When HealthStream published our blog post two years ago about the potential value of virtual care, we focused on how virtual care, also known as telehealth or telemedicine, could be a potential solution to a broad set of operational and strategic challenges that healthcare providers and professionals confront on a daily basis. Some of the specific virtual healthcare trends we singled out were to lessen staffing issues, support aging-in-place, reduce the use of the hospital/ER, and to improve care in rural areas. Here in the midst of the COVID-19 Pandemic, these are all true, but they are side benefits of the big reason that the use of telehealth/virtual care has skyrocketed—to prevent infection and maintain care continuity during a pandemic.
More recently, we’ve posted a blog about how telehealth became a crucial alternative to in-person visits for patients whose need to stay home was critical, whether due to age or pre-existing conditions. It also was an important pressure valve as clinicians struggled to meet the demand for hospital beds as they were swamped by patient needs and emergencies due to COVID-19. Eventually the pandemic curve flattened, leaving many people to wonder whether the use of telehealth would dwindle or is this now an inflection point where virtual care and telehealth become a norm. From the point of view of provider services, not only has the COVID-19 pandemic pivot to telehealth changed everything about privileging, but we are seeing a pandemic-generated acceptance of telehealth on a professional and payer level that isn’t likely to disappear.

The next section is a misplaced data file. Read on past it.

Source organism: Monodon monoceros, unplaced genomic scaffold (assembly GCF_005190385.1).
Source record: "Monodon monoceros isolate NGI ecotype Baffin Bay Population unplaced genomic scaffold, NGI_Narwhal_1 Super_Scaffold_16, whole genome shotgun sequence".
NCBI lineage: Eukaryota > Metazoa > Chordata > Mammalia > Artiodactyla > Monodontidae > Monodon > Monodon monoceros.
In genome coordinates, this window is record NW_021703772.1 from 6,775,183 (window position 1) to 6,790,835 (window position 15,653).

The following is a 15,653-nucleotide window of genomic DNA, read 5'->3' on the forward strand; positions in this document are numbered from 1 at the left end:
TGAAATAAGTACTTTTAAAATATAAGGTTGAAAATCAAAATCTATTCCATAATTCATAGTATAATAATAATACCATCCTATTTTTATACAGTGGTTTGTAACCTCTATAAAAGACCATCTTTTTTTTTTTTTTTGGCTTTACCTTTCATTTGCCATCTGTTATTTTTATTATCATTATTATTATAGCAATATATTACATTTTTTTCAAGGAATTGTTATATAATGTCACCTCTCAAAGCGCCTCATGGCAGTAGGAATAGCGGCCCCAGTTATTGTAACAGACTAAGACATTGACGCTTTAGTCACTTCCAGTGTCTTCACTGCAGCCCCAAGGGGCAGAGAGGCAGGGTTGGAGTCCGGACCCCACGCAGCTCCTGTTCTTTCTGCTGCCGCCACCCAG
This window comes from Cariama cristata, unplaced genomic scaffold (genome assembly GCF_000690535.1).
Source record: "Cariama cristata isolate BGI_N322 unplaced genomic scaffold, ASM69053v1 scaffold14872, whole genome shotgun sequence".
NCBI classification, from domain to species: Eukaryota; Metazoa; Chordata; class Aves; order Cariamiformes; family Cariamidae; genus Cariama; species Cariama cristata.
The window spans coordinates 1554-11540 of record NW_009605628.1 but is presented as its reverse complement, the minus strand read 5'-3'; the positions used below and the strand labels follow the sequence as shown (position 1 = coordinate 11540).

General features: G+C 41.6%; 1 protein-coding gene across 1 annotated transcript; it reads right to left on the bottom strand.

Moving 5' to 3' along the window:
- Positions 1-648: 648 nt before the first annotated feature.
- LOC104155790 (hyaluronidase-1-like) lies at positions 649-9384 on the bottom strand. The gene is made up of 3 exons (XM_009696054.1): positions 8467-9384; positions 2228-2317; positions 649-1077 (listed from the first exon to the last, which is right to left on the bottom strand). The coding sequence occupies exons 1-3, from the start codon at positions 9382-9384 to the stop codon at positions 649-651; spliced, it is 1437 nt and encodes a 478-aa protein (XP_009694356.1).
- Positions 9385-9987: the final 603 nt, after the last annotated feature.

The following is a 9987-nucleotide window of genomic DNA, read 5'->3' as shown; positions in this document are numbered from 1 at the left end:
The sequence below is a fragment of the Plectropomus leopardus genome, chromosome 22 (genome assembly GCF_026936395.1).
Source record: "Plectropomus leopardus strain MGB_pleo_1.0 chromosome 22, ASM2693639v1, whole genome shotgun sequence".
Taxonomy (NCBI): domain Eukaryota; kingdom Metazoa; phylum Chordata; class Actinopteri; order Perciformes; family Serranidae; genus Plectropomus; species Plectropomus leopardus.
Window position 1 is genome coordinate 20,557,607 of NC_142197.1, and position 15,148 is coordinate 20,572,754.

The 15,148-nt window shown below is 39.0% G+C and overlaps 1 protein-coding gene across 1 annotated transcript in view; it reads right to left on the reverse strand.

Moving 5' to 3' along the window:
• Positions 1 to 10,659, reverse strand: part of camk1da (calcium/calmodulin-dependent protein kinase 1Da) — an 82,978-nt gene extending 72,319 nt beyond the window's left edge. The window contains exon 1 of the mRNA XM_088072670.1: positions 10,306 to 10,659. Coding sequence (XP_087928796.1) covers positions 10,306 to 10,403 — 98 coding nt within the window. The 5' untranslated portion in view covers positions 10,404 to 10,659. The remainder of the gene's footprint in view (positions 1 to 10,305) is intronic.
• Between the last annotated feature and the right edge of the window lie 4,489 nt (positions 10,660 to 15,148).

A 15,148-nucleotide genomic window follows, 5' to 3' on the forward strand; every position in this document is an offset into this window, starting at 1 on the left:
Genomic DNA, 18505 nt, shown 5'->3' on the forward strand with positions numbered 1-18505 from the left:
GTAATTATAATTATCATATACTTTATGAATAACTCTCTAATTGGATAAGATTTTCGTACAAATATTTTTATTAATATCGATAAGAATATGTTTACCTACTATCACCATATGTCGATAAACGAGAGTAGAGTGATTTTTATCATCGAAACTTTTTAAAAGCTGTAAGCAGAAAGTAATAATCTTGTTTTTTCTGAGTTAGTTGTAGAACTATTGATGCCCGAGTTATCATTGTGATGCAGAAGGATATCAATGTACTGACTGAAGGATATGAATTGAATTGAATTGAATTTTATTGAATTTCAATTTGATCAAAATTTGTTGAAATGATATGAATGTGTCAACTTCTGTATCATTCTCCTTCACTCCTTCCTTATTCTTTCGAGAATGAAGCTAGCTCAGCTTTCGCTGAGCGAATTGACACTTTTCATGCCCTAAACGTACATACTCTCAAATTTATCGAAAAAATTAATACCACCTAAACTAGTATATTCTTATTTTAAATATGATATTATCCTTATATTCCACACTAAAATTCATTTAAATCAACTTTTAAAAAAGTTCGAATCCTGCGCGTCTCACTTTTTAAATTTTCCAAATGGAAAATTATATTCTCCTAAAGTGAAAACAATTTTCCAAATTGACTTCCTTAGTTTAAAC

The healthcare industry is still working to confirm the link between virtual healthcare and quality, as well as improved outcomes. A September 2020 Fierce Healthcare article describes a survey where “close to 60% of physicians have lingering reservations about the quality of care they can provide remotely.” The same article offers that “industry leaders say there needs to be more research on the impact of telehealth to address ongoing concerns about care quality and to evaluate potential barriers for underserved populations.” Also, "Some physicians also expressed concerns over the quality of telehealth visits, such as an inability to conduct a physical exam. Furthermore, for providers too many things may have changed at once, making it difficult for them to assess the independent impact of telehealth on quality of care.”
The Taskforce on Telehealth Policy is a joint effort between the National Committee for Quality Assurance (NCQA), the Alliance for Connected Care, and the American Telemedicine Association—its focus is to develop “consensus recommendations for policy makers to drive quality and safety standards for digital health care delivery, nationwide.” In September 2020, Healthcare IT News shared that “the task force found that the evidence base for telehealth is strong, particularly when it comes to the remote management of chronic conditions.” Chronic care management is another area where virtual care shows much promise.
As virtual healthcare becomes more the norm, it has great potential to improve outcomes. A September 2020 Kansas City Business Journal article about the possible advantages of telemedicine includes the following potential benefits that could contribute to improved outcomes:
Ultimately, it is too soon to know how virtual care will change the healthcare industry and the patient experience. No one imagined a year ago that telehealth would be playing a role as big as what we now know. Given the growing need for care as our population ages, it is very likely that telemedicine is here to stay.
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